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Now browsing: Hometown News > News > Martin County

Controversial former mayor says he will continue advocacy
Rating: 3.78 / 5 (23 votes)  
Posted: 2013 Jan 18 - 06:52

By Samantha Joseph

Staff writer

STUART -- Robert Hall is no stranger to controversy. One of the first blacks elected to public office in the region, he entered city government as an outspoken civil rights activist in the late 1960s, who would later face several criminal charges.

In 1969 he became a city commissioner and would later go on to become Stuart's first black mayor. He was a longtime leader of the local chapter of the NAACP, the National Association for the Advancement of Colored People.

During his time in government, he advocated for government to offer similar amenities to black neighborhoods as existed in white.

"The black community was lacking in so many things," he said. "When we were still walking around and driving on dirt roads, they had better roads in the downtown community. We had dim street lights that created a safety issue. And it took at least 10 years to get cable television," he said.

"It was a time when you had to make things happen. Being in politics was an opportunity to be on the other side of the table and help make things happen for others."

During his time in office, Mr. Hall helped bring a tennis court and pavilion to East Stuart, a predominantly black community, after he insisted he would only vote on creating one for downtown if commissioners would also consider one for the other neighborhood.

"It was about making things equal. Tax dollars are the same color everywhere. It was a constant fight but I made it happen. I was very vocal. I was not a shy person. I spoke my piece," said Mr. Hall, now 76. "I was an advocate for anyone's rights. It didn't matter whether they were black or white. I didn't make friends. I made a lot of enemies and I made them in law enforcement, as well. I know I rubbed a lot of people the wrong way."

The biggest rub came about 30 years after he first took public office, when he was at the center of a drug and prostitution scandal, facing multiple felony charges.

In 1999, Mr. Hall got an 18-month prison sentence and 10-year probation term after pleading guilty to 15 drug and prostitution-related charges. Prosecutors said he arranged to have women released from prison in exchange for working in a prostitution ring he operated.

Mr. Hall denies the charges, and said he felt the outcome would have been different if he could afford top legal representation.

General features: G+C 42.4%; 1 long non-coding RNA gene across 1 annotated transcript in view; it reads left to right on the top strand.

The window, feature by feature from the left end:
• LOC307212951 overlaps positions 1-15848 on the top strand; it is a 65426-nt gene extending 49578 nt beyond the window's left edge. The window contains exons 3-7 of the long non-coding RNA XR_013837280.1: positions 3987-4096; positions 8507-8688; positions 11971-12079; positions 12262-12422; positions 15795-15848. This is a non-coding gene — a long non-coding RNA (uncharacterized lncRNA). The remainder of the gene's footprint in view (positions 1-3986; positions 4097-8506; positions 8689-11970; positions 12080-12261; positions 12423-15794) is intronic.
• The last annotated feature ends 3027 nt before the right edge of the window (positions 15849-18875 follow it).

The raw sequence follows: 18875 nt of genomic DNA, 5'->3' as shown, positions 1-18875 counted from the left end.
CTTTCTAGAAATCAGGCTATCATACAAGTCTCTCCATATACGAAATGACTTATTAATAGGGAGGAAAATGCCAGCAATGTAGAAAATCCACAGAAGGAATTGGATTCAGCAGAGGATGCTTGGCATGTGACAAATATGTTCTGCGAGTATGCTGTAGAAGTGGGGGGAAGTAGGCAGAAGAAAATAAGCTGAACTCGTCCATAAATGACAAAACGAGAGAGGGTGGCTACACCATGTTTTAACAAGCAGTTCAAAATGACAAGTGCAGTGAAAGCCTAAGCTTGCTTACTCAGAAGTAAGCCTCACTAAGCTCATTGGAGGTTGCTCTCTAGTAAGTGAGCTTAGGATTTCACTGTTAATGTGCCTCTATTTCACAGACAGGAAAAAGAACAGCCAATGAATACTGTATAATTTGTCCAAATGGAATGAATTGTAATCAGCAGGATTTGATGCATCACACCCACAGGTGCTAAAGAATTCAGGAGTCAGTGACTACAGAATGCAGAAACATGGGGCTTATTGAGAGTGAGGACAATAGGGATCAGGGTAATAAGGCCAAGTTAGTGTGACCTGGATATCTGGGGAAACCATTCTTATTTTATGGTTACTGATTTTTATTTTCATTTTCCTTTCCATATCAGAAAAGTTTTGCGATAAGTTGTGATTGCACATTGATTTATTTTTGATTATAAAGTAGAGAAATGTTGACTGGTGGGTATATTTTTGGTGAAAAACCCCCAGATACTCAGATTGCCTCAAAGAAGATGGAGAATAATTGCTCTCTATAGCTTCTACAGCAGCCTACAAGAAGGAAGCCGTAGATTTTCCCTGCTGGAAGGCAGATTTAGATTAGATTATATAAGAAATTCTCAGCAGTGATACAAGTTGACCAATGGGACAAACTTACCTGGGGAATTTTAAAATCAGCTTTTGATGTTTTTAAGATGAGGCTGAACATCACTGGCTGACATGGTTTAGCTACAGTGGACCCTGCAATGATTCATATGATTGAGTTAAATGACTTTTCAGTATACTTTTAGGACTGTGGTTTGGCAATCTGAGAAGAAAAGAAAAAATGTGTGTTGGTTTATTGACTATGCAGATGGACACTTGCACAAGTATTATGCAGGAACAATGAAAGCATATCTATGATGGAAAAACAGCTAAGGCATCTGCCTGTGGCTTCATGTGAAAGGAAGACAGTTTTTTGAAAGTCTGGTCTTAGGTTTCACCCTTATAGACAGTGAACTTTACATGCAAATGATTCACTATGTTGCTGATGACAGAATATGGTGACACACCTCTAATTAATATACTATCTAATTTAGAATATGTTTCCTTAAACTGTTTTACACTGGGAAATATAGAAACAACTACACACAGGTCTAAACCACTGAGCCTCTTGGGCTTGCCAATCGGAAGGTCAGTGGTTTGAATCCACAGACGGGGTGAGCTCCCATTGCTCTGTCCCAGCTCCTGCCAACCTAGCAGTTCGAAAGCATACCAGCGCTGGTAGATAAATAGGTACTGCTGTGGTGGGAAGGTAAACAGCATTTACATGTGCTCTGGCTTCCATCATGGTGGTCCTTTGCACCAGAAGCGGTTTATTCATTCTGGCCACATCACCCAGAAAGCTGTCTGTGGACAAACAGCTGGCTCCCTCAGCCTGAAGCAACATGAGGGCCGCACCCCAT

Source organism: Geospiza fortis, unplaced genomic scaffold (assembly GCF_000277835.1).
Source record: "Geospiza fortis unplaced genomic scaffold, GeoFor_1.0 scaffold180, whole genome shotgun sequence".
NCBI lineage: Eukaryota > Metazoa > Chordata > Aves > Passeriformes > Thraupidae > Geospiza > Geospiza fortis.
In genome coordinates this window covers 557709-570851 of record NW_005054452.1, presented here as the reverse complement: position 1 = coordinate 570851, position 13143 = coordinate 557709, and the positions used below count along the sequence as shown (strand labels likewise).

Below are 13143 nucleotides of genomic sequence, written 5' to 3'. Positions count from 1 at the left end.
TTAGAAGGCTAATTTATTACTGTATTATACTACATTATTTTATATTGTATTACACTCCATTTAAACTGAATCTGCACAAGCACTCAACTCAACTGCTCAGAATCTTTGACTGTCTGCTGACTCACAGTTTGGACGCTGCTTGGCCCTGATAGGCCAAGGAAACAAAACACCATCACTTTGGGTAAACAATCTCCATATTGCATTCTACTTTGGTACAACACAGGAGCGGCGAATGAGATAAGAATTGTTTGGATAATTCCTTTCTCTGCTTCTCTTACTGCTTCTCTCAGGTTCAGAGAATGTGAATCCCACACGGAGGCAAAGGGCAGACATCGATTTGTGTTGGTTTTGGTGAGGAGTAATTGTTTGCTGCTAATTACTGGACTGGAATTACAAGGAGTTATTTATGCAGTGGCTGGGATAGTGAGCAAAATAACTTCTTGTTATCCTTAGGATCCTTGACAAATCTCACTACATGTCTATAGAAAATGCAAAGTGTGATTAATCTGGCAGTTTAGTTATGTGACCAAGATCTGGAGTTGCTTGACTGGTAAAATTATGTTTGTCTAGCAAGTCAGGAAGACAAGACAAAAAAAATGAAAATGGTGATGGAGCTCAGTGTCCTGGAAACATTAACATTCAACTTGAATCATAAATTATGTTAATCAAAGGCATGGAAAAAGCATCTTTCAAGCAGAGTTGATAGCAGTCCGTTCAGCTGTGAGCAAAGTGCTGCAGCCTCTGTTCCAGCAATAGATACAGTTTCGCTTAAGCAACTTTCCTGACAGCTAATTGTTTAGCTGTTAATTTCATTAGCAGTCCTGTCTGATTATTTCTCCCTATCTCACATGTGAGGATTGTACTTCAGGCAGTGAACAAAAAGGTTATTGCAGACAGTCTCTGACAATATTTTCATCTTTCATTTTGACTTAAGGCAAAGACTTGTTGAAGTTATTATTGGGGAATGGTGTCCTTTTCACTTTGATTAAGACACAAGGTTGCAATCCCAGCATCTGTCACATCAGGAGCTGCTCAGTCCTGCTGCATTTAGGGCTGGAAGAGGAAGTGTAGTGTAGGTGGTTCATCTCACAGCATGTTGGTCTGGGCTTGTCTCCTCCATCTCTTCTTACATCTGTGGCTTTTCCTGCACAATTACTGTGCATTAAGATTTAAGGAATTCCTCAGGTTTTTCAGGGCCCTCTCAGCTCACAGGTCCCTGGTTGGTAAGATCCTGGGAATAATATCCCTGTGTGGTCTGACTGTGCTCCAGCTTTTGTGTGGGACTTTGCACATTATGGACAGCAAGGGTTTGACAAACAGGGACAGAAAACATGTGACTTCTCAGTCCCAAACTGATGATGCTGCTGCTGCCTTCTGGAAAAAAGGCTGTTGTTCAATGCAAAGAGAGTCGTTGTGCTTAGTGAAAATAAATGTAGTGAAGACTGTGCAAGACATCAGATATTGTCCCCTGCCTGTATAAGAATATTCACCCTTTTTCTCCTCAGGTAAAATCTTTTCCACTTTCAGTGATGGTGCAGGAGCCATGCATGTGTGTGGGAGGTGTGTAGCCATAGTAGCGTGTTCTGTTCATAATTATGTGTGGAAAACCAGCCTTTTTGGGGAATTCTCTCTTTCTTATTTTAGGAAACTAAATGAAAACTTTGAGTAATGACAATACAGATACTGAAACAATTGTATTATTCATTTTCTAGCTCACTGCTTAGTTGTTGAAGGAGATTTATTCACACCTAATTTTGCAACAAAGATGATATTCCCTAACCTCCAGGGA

"There was no truth to it. That was something that was falsely brought up. I never dealt with prostitutes or drugs. (The charges) were a way of crushing me. It was things that were done to discredit me," he said. "I stood on my innocence then and I stand on it now. And I'm still speaking out. I'm just like a lot of people or political leaders who stood against the system and made enemies."

In 2008, when he was still on probation, Mr. Hall was again arrested on charges he falsified a voter registration card and cast a ballot. At that time he was legally ineligible to vote until completing his sentence and undertaking a process to restore his voting rights.

Mr. Hall said he thought he was eligible to vote under reforms made by former Gov. Charlie Crist. Gov. Crist implanted legislative changes that made it easier for felons to restore their voting rights after serving their sentences. But his successor has since implemented a five-year waiting period after felons complete jail time and probation.

Several supporters spoke out in Mr. Hall's defense, including members of the New Macedonia Missionary Baptist Church, where he serves as an elder. They said Mr. Hall was instrumental in organizing voter-registration efforts and encouraging residents to vote and appeared unaware he was ineligible to vote.

The incident led Mr. Hall, now president of the Voice of the People Coalition, a civil rights advocacy group, to launch an effort to undo Gov. Rick Scott's changes.

His group launched a petition to that end and is circulating it throughout the state.

"Things have to start somewhere," he said. "I am not ashamed of my record. I know why certain things happen. But I stood on what I believed in. If it caused me embarrassment, so be it. I will speak out. I will not be stopped. I consider myself one of those very strong voices in the community."

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